Menton is a small village on the eastern end of the French Riviera with a reputation for its gardens.
Kelly and Pete met a man at church last month who told them he lived in Menton and could walk down the hill from his house and have espresso in Italy.
While in Paris, we visited the temporary exhibit at the Institut du Monde Arabe that introduced us to Les Jardin Essaiye, the experimental gardens of the Côte d'Azur where succulents, cacti and other exotic plants were originally imported to determine their uses in French botanical gardens.
So, with a free week ahead of us and school behind us, Camille researched the gardens of Menton and we planned a day trip.
There are several private gardens, some public, all open to the public only on certain days at certain times. Monday is a good day to visit with two of the most popular gardens open, Fontana Rosa in the morning and Val Rahmeh in the afternoon. A little more research told us that of the two train stations in Menton, Menton-Garavan on the eastern side is closest to the "Garden District".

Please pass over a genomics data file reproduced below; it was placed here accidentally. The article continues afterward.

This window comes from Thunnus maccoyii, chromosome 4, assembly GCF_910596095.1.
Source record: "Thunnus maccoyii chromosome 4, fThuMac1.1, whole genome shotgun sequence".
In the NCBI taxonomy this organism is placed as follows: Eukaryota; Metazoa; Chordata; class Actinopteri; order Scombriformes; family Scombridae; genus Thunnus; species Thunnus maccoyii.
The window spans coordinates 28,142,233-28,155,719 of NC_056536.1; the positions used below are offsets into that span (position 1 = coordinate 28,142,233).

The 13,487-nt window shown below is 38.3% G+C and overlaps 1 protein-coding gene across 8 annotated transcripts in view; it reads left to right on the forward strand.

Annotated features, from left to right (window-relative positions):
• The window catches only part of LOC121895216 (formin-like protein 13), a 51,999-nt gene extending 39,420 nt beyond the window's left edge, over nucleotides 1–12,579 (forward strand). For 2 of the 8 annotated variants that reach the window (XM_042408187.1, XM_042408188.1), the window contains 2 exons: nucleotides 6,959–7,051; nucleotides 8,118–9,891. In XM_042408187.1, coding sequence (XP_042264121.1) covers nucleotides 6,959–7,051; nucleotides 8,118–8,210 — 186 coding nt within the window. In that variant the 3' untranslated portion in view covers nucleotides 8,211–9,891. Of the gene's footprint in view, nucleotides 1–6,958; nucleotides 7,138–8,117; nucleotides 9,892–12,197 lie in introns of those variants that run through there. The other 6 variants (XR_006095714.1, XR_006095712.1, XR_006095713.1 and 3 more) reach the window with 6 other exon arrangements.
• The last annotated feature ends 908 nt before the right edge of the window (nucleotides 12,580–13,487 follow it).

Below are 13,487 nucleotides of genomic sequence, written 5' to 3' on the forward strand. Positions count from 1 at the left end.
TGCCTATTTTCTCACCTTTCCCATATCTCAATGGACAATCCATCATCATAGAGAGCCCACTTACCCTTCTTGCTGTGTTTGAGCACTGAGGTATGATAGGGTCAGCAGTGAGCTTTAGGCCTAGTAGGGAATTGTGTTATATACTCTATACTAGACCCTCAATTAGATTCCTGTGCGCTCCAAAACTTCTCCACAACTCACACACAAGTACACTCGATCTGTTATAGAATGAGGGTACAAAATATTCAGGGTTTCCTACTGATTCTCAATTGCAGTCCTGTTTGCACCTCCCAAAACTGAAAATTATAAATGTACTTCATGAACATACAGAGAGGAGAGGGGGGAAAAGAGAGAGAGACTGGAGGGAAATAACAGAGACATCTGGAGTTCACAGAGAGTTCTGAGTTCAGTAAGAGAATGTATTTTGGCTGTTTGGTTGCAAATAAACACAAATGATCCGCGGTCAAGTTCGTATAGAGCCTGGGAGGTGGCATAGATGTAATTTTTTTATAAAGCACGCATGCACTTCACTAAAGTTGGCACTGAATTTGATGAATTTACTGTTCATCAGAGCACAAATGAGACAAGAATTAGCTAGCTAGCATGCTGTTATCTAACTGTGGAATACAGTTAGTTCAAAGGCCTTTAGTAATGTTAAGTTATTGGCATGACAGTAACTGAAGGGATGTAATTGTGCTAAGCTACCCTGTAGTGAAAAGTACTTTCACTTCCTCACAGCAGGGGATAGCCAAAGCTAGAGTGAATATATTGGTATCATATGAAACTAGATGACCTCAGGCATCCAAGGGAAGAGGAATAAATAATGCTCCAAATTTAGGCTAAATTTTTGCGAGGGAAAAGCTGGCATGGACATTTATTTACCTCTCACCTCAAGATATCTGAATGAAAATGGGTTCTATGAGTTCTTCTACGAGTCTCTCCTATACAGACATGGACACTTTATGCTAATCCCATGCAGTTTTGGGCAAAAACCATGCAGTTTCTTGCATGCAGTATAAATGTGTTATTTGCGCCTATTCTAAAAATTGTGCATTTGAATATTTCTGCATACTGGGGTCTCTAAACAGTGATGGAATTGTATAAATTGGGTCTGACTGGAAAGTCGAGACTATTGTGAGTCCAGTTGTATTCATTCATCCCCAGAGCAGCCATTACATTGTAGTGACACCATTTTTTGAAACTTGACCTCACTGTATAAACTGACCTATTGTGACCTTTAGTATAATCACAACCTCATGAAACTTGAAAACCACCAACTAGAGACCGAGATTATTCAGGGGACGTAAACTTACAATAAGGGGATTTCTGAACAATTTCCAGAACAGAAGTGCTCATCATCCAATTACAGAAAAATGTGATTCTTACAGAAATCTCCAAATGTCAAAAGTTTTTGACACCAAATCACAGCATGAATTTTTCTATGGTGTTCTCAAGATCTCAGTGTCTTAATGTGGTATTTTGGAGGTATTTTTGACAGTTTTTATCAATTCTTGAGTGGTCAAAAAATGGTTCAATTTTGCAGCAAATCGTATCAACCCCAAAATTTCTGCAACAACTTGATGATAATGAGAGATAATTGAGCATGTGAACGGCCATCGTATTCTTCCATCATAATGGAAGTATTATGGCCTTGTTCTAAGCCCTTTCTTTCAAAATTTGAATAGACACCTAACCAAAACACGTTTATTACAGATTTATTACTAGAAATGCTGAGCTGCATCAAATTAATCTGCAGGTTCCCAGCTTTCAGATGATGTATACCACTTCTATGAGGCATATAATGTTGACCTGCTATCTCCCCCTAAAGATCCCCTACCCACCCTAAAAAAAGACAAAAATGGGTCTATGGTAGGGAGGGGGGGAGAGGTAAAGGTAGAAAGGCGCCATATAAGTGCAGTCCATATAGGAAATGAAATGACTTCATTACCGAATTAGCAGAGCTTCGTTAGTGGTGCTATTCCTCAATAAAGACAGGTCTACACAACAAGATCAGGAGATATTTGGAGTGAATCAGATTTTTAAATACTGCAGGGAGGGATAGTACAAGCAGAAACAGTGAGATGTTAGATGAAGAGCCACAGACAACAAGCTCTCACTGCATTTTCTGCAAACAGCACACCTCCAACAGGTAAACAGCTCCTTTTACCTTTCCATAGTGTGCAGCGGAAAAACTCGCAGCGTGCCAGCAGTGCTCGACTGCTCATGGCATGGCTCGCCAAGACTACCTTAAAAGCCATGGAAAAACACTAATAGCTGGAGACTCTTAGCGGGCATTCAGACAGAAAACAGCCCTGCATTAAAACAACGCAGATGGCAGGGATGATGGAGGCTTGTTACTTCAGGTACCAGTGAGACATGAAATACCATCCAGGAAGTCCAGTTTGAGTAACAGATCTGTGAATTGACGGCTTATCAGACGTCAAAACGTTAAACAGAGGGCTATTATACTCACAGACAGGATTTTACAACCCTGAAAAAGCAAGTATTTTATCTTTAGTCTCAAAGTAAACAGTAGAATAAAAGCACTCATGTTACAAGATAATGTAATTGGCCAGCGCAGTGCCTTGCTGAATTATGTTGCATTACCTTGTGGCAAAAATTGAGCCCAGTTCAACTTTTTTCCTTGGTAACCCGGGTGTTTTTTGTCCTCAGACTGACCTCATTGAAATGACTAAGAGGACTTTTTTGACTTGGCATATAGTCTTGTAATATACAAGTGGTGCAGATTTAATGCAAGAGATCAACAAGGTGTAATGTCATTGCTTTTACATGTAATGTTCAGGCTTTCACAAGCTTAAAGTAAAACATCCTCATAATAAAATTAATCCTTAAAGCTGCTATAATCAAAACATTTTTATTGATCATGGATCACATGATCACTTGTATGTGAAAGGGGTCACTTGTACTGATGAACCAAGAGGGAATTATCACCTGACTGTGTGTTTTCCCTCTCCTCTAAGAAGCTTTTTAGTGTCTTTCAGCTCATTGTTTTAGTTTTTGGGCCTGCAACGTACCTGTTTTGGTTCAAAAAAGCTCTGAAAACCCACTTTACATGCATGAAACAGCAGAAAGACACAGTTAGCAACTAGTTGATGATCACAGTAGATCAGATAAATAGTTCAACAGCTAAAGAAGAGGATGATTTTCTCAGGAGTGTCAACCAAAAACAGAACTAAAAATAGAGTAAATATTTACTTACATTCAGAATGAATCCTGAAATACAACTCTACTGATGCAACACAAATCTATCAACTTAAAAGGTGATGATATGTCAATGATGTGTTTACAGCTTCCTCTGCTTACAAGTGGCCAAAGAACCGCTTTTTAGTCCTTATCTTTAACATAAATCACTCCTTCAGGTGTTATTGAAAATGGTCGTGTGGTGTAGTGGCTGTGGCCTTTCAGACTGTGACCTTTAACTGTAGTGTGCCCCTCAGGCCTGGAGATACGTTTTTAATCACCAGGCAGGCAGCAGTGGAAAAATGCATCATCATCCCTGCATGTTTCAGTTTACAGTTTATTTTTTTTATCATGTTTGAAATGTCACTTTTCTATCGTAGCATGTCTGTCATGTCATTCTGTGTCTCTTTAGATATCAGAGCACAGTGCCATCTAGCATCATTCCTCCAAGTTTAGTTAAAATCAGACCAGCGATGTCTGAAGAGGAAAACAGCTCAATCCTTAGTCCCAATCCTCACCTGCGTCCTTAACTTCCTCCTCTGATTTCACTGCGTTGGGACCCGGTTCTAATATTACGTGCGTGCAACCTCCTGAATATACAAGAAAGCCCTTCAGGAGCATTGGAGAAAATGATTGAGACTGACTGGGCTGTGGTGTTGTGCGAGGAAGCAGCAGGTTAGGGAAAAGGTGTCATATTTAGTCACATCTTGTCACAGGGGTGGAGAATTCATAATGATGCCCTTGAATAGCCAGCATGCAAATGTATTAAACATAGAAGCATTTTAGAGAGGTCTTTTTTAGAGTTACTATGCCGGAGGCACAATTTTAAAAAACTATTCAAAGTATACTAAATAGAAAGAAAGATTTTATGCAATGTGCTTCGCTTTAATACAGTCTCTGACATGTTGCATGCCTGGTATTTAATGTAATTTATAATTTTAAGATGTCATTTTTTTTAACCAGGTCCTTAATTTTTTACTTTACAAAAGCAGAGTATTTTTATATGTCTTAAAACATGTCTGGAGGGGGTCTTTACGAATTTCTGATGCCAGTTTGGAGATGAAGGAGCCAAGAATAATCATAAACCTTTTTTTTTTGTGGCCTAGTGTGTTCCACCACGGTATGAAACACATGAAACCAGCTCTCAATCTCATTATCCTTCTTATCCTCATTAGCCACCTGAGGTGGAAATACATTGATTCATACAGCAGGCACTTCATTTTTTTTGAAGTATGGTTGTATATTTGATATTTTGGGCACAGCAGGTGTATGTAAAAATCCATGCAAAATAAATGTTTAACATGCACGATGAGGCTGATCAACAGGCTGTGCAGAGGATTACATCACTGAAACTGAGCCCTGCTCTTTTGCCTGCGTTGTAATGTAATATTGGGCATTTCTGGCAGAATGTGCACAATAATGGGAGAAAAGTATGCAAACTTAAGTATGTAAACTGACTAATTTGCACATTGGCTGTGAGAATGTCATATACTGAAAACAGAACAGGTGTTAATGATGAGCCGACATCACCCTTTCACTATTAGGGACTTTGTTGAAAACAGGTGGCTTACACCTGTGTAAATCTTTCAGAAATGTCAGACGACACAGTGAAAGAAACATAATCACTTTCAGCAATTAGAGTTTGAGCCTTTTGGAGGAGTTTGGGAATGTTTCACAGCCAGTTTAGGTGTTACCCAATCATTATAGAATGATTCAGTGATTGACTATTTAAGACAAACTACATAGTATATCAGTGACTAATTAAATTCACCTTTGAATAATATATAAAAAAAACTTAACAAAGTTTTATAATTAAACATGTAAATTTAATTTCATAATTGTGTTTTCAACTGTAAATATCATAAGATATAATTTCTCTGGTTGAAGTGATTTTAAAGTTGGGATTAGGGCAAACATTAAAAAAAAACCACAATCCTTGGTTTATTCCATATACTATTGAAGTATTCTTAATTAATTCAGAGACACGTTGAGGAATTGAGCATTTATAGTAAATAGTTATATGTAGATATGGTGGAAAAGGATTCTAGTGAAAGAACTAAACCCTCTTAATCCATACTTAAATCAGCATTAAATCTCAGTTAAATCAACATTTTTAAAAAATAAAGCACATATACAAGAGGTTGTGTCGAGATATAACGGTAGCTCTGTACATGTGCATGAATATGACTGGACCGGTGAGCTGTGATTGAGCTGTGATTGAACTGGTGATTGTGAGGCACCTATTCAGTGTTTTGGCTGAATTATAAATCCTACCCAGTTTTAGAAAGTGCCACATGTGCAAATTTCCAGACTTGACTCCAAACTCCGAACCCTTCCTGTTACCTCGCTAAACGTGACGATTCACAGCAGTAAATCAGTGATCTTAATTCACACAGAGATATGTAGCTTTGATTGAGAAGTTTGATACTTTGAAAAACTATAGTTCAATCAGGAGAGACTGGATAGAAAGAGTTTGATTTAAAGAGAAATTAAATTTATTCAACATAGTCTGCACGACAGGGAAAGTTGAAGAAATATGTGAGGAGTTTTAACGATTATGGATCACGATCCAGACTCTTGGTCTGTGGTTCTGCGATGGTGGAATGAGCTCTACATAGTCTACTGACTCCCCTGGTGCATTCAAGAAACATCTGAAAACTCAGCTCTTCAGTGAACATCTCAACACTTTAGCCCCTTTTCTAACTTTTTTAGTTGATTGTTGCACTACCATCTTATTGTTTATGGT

How much more of a Riviera experience could we have asked for?
The final stop on the tour was the little temple like structure with a bust of Cervantes in the middle of the small pond. We were delighted to see that the majolica behind the bust told the story "de la Mancha" and, with the Spanish teacher, we picked out Don Quixote, Sancho Panza and she talked about Dulcinea...I couldn't find any moulins(windmills) and she quickly pointed..."la...et la...et la.."
|Majolica tiles that told the story of Don Quixote. |
The black was only introduced into the tiles during
the Art Nouveau period(early 1900s).
|I liked how the tile columns mimic tree trunks|
adding color and whimsy to the natural space.
|A view of Menton from the beach.|
The time and energy spent to create this garden are impressive. These gardens are a celebration of nature and its creations while also using man's creativity to build garden rooms and inspiring spaces.